Learn about the key stages of coffee roasting and discover why you're coffee can taste so different from roaster to roaster. The speed at which the coffee beans pass through each stage is called the roast profile. Roasters try to keep the coffee consistent by ensuring the roast profile for each bean is kept exactly the same each time. There are really only two variables important to coffee roasting - temperature and time. By careful variation of these two important factors it is possible to bring out different qualities of the coffee bean that each roaster wishes to accentuate.
So what are the basic stages that the coffee bean goes through during the coffee roasting process? Here they are...
Stage 1 - Drying
The raw coffee bean starts off containing around 10 - 12 percent moisture. The coffee roaster is usually preheated when the raw bean is first loaded in and during the initial few minutes it looks like nothing is happening. During this stage the bean is warming up and the water contained inside is beginning to evaporate. A large amount of energy is required for this first part.
Stage 2 - Browning
So the beans have dried out and they now begin to brown. In some cases the coffee beans go quite a bright yellow before turning brown. The aroma at this stage resembles cooked rice. The browning reactions going on inside the coffee bean cause it to expand and it begins to shed it's thin papery skin (the chaff). This chaff is a fire hazard so hot air is constantly passed over the beans inside the roaster to blow it away into a special chaff collector, which is attached to the exhaust of the roasting machine. At this stage the smoke starts (although most of it may still be steam).
Stage 3 - First Crack
Once the so-called first crack stage has been reached, gases and water vapour have been building up inside the coffee bean and it begins to emit an audible cracking sound when the pressure is finally released. The sound is very similar to that of pop-corn, although a little quieter. At this stage the coffee bean has been roasted enough to be used to make coffee. Although it's up to the roaster to decide at what point the roasting stops. They may continue a little longer.
Light roasted coffee is usually stopped on or just after the first crack stage and you'll usually get the real flavour of the bean at this point. Although it is generally true that the acidity will be quite high and you may get a lot of sourness - especially when making an espresso.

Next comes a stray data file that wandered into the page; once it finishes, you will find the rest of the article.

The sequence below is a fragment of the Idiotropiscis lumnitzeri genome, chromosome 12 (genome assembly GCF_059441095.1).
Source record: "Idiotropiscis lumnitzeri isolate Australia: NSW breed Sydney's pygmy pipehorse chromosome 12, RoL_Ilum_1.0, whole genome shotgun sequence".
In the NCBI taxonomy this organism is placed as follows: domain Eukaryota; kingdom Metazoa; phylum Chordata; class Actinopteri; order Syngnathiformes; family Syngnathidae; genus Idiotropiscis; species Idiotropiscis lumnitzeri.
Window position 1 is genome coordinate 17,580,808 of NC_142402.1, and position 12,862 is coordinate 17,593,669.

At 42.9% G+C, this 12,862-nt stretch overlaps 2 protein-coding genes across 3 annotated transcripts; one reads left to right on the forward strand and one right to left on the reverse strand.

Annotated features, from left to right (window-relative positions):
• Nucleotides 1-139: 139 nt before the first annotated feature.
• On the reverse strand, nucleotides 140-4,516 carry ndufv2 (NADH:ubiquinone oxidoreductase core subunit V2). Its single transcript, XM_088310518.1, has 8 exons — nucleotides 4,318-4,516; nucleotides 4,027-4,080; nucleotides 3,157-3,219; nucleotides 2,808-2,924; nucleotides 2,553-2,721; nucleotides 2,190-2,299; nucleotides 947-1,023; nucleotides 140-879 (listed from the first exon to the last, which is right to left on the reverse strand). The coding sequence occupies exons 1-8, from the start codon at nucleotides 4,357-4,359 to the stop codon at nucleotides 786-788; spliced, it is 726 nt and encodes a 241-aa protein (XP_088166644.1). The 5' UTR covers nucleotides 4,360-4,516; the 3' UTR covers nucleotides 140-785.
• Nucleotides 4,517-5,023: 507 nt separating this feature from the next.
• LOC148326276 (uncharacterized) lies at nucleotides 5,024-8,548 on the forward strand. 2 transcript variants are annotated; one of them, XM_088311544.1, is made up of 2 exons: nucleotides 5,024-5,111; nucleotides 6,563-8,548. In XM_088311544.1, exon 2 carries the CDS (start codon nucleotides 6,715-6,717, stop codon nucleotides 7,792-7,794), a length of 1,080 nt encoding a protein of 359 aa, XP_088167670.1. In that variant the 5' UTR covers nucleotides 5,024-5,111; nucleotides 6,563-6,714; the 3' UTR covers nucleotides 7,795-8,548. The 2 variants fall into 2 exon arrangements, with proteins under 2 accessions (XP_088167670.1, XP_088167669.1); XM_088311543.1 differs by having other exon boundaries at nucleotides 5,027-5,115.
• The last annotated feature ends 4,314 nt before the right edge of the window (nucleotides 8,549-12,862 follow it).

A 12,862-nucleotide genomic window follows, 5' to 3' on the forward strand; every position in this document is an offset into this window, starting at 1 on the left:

Stage 4 - Roast Development
Here is where the delicate art of coffee roasting comes into it's own and much of it boils down to the opinion of the roaster. The flavour of the end result is mainly governed by how long the coffee bean is subjected to heat after the first crack stage. The longer the time, the less the acidity and sweetness as the sugars and acids are caramelised. Think about the sweetness of sugar syrup compared to caramel and even molasses (treacle). As the heat is applied to sugar, the less sweetness is present. The same is true inside the coffee bean.
The coffee bean becomes browner and the surface smoother. There are various terms to describe the roast level during this phase: from "cinnamon" to "city" to "full city" - it's essentially the medium roasted phase and the coffee undergoes a transformation into something wonderful!
Stage 5 - Second Crack
At the end of the development stage the beans begin to crack again. This time it's a quieter more crackly sound and signifies that the structure of the bean is beginning to break down. They become darker, oils will appear on the surface and they start to look a lot more shiny. Beyond second crack is the French or Italian roast stage and, essentially, the original and unique flavour of the coffee has been lost. The bitterness is high because the coffee has essentially been burnt.
If you want to explore the different flavours of each origin then these dark roasts are not for you. The uniqueness has gone and a coffee from Brazil will taste very similar to one from Ethiopia.
Stage 6 - Coffee Drinking
Sorry, did I say 5 stages? Of course, this is the bonus stage!
If you'd like to try out some of our lovely freshly roasted coffee beans, visit our coffee bean shop.